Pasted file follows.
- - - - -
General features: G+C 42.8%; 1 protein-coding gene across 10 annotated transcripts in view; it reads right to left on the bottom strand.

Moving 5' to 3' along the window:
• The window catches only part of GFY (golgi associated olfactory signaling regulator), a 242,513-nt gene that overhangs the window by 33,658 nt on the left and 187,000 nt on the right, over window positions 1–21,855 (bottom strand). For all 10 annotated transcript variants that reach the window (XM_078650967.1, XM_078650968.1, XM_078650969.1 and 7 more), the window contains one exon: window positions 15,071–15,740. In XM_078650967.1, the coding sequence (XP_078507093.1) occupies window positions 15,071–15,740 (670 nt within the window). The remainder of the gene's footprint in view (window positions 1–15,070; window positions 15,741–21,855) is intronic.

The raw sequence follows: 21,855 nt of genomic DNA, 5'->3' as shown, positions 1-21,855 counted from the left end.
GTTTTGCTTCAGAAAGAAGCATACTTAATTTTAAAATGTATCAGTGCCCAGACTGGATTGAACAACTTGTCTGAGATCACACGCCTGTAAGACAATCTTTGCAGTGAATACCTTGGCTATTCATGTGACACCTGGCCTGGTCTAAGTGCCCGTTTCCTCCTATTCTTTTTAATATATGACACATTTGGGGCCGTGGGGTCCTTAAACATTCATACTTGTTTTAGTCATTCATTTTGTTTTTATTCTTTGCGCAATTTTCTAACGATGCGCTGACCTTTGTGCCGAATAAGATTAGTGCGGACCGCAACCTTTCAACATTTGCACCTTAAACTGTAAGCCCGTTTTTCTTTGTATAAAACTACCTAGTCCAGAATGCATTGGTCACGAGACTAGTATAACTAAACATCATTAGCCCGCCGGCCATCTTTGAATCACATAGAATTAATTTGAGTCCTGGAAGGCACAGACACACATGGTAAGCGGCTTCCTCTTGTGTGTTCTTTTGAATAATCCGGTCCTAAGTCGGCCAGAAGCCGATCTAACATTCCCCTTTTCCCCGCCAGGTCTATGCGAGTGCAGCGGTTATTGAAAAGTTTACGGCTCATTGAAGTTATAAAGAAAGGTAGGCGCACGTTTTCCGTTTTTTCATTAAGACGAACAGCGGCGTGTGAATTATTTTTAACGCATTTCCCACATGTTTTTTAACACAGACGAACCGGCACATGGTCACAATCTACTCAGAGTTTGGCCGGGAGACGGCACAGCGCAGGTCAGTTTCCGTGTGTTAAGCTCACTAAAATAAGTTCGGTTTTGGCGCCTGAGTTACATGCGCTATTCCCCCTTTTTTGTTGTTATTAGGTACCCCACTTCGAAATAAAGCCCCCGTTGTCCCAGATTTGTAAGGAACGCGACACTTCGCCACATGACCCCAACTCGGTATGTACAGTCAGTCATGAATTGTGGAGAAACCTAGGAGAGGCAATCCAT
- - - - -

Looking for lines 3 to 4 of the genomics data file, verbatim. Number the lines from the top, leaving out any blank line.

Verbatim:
• The window catches only part of GFY (golgi associated olfactory signaling regulator), a 242,513-nt gene that overhangs the window by 33,658 nt on the left and 187,000 nt on the right, over window positions 1–21,855 (bottom strand). For all 10 annotated transcript variants that reach the window (XM_078650967.1, XM_078650968.1, XM_078650969.1 and 7 more), the window contains one exon: window positions 15,071–15,740. In XM_078650967.1, the coding sequence (XP_078507093.1) occupies window positions 15,071–15,740 (670 nt within the window). The remainder of the gene's footprint in view (window positions 1–15,070; window positions 15,741–21,855) is intronic.

The raw sequence follows: 21,855 nt of genomic DNA, 5'->3' as shown, positions 1-21,855 counted from the left end.